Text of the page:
Siskiyou Mariposa Lily

Calochortus persistens

Siskiyou mariposa (Calochortus persistens) lily is a pink flowering perennial herb that is endemic to Bald Mountain near Ashland, Oregon, and Gunsight Peak and Diggles Gulch in Siskiyou County, California.  The lily is found on north-facing slopes or ridge-tops with little vegetation cover, shallow, dry, acidic and rocky soils, and in yellow pine or coastal coniferous forests.

   The known populations on Bald Mountain, Oregon are believed to be locally extinct.  Threats to the continuance of Siskiyou mariposa lily on its marginal remaining territory in California include: fire suppression, increased fuel loading due to fire suppression, competition with native and exotic species, fragmentation by roads, construction of radio tower facilities, spreading of weeds through recreational use of habitat, tree plantations, bulb collecting and predation by deer, rodents and insects prior to seed dispersal.  Fire suppression has led to increased shading of habitat and increased fuel loading.  Curl-leaf mountain mahogany and Oregon grape are the primary species shading out Siskiyou mariposa lily. High intensity fires caused by increased fuel loading could wipe out entire populations.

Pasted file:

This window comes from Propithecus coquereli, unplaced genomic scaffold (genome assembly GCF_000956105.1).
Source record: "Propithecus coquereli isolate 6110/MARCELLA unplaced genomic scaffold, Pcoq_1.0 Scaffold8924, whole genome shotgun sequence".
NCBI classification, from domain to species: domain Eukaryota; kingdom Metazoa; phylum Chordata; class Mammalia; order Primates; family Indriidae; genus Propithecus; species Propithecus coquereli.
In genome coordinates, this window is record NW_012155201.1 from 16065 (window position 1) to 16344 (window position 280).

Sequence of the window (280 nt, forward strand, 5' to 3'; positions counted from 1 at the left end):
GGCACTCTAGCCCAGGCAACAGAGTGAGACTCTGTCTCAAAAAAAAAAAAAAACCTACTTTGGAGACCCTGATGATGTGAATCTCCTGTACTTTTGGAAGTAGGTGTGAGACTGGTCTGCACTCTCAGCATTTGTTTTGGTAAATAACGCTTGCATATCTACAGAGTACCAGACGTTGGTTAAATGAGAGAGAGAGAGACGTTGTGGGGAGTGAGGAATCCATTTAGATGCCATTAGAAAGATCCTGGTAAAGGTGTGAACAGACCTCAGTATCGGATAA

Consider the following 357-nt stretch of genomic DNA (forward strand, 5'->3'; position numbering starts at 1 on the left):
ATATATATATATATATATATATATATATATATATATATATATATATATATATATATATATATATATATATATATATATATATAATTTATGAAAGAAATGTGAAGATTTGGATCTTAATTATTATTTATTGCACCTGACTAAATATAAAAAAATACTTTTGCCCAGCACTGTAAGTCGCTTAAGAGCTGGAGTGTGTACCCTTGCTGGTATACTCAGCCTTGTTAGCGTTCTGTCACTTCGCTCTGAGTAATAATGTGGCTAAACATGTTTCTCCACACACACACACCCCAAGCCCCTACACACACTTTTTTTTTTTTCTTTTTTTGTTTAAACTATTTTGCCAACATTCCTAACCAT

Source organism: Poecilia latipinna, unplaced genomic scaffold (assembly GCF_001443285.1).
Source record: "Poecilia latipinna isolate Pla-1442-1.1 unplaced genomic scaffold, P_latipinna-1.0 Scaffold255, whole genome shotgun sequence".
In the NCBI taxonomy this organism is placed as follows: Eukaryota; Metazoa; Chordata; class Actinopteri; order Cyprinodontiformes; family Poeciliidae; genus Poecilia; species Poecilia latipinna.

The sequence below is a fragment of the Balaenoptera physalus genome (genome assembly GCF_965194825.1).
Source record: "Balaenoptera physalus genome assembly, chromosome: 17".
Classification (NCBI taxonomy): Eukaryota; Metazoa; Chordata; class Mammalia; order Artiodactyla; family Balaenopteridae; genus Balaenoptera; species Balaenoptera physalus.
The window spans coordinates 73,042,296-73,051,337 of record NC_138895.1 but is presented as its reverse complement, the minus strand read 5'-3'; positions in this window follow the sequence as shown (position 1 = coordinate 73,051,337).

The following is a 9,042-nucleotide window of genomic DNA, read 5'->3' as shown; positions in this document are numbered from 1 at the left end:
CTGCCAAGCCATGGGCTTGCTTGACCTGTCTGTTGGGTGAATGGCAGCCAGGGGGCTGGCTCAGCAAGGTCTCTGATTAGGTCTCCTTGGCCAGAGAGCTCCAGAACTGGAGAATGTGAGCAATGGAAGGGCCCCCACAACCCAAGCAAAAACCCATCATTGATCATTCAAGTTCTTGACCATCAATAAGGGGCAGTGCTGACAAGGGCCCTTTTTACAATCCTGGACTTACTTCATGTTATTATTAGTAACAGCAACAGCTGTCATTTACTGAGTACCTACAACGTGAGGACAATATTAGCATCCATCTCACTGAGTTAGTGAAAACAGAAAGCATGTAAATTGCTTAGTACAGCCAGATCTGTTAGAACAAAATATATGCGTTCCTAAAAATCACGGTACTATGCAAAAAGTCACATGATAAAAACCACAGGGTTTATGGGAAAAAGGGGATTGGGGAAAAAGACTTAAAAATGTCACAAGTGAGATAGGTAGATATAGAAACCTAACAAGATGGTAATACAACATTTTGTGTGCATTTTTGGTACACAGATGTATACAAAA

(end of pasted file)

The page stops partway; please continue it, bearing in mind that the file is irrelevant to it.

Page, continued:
The greatest threat to Siskiyou mariposa lily is dyer’s woad (Isatis tinctoria), an invasive species that affects 90% of known Siskiyou mariposa lily habitat.  The dense rosettes of dyer’s woad prevent seedling establishment, increasing competition for space, water and nutrients.

Siskiyou mariposa lily is currently listed as a “rare” species under the California Native Plant Protection Act, which prohibits collecting, selling or picking the flower or bulb.  Protection under this Act is insufficient because it does not protect the plant from habitat or land use change, or habitat invasion from exotic species.  In August 2001, KS Wild petitioned to list the Siskiyou mariposa lily as “Endangered” by the United States Fish and Wildlife Services under the Endangered Species Act.






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